Have you ever wondered how the tradition of trick-or-treating got started? We dress up in our favorite costumes and go around our neighborhood in the hopes of getting as much candy as we can and others do the same. This tradition didn’t happen by chance. In fact, it’s origins goes has deep roots in history.
The tradition of Halloween first started when the Celtic people, who lived in western and central Europe, wore costumes reminiscent of evil spirits towards the end of the year. They believed that around that time, demons and the spirits of the dead roamed the Earth, and in order to protect themselves, they had to mirror the appearance of these entities.
Later in history, Catholic Church became highly influential in Europe, and they were able to change and create a different version of this Celtic tradition by encouraging people to dress up as “saints, angels, and a few demons”, which led to impoverished families to go door to door for food or money and in return, singing songs and make prayers for the dead. This practice was called souling.
The Halloween we know today comes from different histories and cultures, and the long line of changes it went through with different cultures influenced how each country interprets this holiday.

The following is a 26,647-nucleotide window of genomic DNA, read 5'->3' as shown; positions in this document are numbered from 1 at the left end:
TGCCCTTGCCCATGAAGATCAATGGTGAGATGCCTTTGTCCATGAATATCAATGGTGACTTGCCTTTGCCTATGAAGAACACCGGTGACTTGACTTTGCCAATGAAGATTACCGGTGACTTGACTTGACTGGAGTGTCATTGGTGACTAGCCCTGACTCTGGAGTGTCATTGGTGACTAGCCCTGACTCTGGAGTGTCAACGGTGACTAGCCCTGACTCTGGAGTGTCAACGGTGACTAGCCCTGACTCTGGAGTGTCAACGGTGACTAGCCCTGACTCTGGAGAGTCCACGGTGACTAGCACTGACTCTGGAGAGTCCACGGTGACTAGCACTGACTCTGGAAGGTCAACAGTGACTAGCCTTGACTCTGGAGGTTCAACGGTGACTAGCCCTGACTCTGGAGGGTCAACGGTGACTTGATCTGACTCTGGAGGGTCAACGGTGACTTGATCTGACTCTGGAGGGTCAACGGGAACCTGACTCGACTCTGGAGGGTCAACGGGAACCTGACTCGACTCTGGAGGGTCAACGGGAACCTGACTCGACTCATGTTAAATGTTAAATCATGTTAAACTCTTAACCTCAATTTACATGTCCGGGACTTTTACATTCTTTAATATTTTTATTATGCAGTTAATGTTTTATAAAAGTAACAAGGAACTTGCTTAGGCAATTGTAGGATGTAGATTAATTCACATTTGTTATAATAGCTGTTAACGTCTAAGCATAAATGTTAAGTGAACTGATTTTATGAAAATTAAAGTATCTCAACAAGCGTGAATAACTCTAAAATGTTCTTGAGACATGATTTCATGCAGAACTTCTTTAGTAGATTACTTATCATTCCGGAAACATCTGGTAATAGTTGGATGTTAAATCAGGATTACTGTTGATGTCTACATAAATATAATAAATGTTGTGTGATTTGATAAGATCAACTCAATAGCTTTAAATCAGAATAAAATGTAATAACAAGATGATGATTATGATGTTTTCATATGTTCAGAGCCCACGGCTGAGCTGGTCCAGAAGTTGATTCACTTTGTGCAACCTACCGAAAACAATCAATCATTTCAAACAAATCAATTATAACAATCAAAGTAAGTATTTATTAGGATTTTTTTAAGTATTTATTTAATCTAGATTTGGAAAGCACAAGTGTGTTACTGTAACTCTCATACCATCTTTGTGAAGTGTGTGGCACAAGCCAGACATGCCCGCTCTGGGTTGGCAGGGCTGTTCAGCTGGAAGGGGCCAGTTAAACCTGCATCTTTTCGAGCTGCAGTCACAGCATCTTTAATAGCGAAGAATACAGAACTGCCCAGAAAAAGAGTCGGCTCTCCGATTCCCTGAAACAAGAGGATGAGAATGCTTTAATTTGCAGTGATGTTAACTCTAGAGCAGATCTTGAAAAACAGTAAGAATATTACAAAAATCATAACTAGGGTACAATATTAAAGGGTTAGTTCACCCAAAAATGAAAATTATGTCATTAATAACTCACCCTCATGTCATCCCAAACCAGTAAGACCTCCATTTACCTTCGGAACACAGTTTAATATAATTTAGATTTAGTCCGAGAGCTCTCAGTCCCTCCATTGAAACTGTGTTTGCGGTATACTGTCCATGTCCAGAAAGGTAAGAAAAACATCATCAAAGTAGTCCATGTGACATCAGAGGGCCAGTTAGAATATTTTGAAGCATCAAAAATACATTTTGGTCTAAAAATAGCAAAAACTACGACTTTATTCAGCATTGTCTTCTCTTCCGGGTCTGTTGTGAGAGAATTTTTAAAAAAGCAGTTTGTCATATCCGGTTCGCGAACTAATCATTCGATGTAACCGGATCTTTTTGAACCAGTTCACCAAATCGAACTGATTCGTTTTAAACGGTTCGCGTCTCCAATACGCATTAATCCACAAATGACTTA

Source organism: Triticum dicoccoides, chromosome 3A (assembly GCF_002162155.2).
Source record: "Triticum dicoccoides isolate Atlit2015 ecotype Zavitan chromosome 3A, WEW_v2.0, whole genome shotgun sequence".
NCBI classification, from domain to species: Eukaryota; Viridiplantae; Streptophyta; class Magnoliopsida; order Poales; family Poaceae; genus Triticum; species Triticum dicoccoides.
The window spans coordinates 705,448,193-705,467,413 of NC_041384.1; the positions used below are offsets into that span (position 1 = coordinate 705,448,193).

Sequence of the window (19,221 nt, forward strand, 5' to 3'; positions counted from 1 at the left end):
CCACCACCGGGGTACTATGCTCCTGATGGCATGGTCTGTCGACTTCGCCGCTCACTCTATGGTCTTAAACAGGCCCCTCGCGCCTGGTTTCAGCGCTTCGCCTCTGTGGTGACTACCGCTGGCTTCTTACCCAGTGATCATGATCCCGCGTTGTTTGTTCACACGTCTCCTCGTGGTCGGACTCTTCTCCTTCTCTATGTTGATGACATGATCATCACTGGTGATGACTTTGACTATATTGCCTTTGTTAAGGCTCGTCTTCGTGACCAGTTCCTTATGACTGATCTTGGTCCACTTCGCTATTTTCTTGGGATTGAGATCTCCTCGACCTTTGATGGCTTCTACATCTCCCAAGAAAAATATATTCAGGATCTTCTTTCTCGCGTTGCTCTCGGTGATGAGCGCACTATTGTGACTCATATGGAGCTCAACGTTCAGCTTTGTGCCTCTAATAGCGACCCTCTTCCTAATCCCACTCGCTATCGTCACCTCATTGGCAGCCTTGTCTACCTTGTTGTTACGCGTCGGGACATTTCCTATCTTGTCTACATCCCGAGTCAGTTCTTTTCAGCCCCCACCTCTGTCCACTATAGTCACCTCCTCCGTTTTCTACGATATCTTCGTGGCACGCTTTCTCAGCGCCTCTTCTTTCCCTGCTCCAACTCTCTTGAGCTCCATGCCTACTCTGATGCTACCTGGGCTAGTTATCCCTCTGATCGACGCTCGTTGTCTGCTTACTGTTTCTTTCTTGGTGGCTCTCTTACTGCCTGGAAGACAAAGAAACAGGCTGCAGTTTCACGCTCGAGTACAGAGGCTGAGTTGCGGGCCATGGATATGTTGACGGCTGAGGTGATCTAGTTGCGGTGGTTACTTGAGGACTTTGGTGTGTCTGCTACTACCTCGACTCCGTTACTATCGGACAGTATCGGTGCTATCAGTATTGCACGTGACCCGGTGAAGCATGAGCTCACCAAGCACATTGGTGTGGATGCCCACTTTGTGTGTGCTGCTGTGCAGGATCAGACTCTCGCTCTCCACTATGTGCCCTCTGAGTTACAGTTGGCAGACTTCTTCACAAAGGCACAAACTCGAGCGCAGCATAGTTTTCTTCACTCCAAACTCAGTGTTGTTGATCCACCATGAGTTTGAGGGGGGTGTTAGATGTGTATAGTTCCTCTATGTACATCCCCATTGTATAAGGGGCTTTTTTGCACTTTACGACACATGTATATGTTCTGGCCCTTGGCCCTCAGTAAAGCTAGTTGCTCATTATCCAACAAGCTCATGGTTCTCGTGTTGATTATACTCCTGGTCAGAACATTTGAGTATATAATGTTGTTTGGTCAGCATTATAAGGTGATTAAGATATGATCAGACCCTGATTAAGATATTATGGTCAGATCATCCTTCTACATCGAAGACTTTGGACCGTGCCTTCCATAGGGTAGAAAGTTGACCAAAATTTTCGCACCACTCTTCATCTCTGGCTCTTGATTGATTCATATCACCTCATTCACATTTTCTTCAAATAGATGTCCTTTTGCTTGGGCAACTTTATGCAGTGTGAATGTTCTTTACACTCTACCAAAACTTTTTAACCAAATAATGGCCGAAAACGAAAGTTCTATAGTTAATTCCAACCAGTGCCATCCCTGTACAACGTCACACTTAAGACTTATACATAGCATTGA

For instance, Mexico and Latin America countries commemorate the spirits of the dead from October 31 to November 2. Part of the commemoration is done by forming an altar in the quiet of their homes, placing food, flowers, and even candies that their loved ones enjoyed when they were on Earth. On November 1, the day they call Dia de los Muertos, the food and candy in the festivities are sometimes shaped into skulls and skeletons.
The Halloween traditions of Ireland may be more familiar because Ireland (an original home of the Celts) is where the Halloween we know today originated from, but aside from trick-or-treating, the Irish also host parties — Parents organize treasure hunts for their children(with the treasure being treats such as candies), and equally important to the celebration of this holiday in Ireland is the inclusion of the “barmbrack”, a fruitcake that’s believed to tell the future of the eater.
The celebration of Halloween is different across countries, and while all of them have their own histories, the similarities are apparent: the visitation of spirits on Earth, the time of year the holiday occurs, and the peace and community its food brings!